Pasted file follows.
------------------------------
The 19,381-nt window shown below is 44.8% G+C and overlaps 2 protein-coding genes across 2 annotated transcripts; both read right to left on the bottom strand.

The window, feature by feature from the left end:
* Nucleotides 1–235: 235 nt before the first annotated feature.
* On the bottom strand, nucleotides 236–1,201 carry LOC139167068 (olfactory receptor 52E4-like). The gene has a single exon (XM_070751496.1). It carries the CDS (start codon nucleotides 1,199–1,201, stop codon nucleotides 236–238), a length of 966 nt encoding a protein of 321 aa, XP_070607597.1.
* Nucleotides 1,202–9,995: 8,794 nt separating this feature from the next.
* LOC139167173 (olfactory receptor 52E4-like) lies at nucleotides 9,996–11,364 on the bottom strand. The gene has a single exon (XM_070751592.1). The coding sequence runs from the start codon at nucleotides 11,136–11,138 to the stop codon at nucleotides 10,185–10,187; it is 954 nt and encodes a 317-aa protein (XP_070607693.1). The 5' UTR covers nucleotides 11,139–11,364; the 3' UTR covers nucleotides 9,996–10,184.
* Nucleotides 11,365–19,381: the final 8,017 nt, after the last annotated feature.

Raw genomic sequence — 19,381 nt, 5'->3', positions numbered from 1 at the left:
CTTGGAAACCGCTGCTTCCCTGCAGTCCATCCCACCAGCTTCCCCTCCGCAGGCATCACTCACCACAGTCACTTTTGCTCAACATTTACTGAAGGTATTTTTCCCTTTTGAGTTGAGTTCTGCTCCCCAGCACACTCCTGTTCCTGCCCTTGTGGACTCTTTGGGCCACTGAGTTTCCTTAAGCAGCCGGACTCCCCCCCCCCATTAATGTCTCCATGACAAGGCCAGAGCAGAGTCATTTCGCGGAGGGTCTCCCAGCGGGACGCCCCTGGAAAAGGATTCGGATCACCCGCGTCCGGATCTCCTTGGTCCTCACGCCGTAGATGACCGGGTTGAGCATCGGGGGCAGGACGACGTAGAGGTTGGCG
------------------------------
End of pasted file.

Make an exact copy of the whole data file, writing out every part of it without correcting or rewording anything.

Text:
The 19,381-nt window shown below is 44.8% G+C and overlaps 2 protein-coding genes across 2 annotated transcripts; both read right to left on the bottom strand.

The window, feature by feature from the left end:
* Nucleotides 1–235: 235 nt before the first annotated feature.
* On the bottom strand, nucleotides 236–1,201 carry LOC139167068 (olfactory receptor 52E4-like). The gene has a single exon (XM_070751496.1). It carries the CDS (start codon nucleotides 1,199–1,201, stop codon nucleotides 236–238), a length of 966 nt encoding a protein of 321 aa, XP_070607597.1.
* Nucleotides 1,202–9,995: 8,794 nt separating this feature from the next.
* LOC139167173 (olfactory receptor 52E4-like) lies at nucleotides 9,996–11,364 on the bottom strand. The gene has a single exon (XM_070751592.1). The coding sequence runs from the start codon at nucleotides 11,136–11,138 to the stop codon at nucleotides 10,185–10,187; it is 954 nt and encodes a 317-aa protein (XP_070607693.1). The 5' UTR covers nucleotides 11,139–11,364; the 3' UTR covers nucleotides 9,996–10,184.
* Nucleotides 11,365–19,381: the final 8,017 nt, after the last annotated feature.

Raw genomic sequence — 19,381 nt, 5'->3', positions numbered from 1 at the left:
CTTGGAAACCGCTGCTTCCCTGCAGTCCATCCCACCAGCTTCCCCTCCGCAGGCATCACTCACCACAGTCACTTTTGCTCAACATTTACTGAAGGTATTTTTCCCTTTTGAGTTGAGTTCTGCTCCCCAGCACACTCCTGTTCCTGCCCTTGTGGACTCTTTGGGCCACTGAGTTTCCTTAAGCAGCCGGACTCCCCCCCCCCATTAATGTCTCCATGACAAGGCCAGAGCAGAGTCATTTCGCGGAGGGTCTCCCAGCGGGACGCCCCTGGAAAAGGATTCGGATCACCCGCGTCCGGATCTCCTTGGTCCTCACGCCGTAGATGACCGGGTTGAGCATCGGGGGCAGGACGACGTAGAGGTTGGCG